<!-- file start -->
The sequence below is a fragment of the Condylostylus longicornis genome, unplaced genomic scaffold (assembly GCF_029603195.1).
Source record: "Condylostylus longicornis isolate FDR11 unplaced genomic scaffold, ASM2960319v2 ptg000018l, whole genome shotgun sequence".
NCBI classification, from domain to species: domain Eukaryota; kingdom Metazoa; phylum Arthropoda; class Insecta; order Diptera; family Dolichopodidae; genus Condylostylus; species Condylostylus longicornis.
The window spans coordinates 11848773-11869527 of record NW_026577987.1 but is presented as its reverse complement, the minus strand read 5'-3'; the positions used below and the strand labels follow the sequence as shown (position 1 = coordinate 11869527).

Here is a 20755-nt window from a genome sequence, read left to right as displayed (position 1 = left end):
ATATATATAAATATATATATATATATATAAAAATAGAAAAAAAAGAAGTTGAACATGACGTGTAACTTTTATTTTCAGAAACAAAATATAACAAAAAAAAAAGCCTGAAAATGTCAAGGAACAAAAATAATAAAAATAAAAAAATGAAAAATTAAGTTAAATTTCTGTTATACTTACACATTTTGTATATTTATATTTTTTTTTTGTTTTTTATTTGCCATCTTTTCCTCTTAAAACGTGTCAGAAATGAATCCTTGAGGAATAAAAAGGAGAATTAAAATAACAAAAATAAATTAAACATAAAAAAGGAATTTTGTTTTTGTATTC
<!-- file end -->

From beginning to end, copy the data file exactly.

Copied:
The sequence below is a fragment of the Condylostylus longicornis genome, unplaced genomic scaffold (assembly GCF_029603195.1).
Source record: "Condylostylus longicornis isolate FDR11 unplaced genomic scaffold, ASM2960319v2 ptg000018l, whole genome shotgun sequence".
NCBI classification, from domain to species: domain Eukaryota; kingdom Metazoa; phylum Arthropoda; class Insecta; order Diptera; family Dolichopodidae; genus Condylostylus; species Condylostylus longicornis.
The window spans coordinates 11848773-11869527 of record NW_026577987.1 but is presented as its reverse complement, the minus strand read 5'-3'; the positions used below and the strand labels follow the sequence as shown (position 1 = coordinate 11869527).

Here is a 20755-nt window from a genome sequence, read left to right as displayed (position 1 = left end):
ATATATATAAATATATATATATATATATAAAAATAGAAAAAAAAGAAGTTGAACATGACGTGTAACTTTTATTTTCAGAAACAAAATATAACAAAAAAAAAAGCCTGAAAATGTCAAGGAACAAAAATAATAAAAATAAAAAAATGAAAAATTAAGTTAAATTTCTGTTATACTTACACATTTTGTATATTTATATTTTTTTTTTGTTTTTTATTTGCCATCTTTTCCTCTTAAAACGTGTCAGAAATGAATCCTTGAGGAATAAAAAGGAGAATTAAAATAACAAAAATAAATTAAACATAAAAAAGGAATTTTGTTTTTGTATTC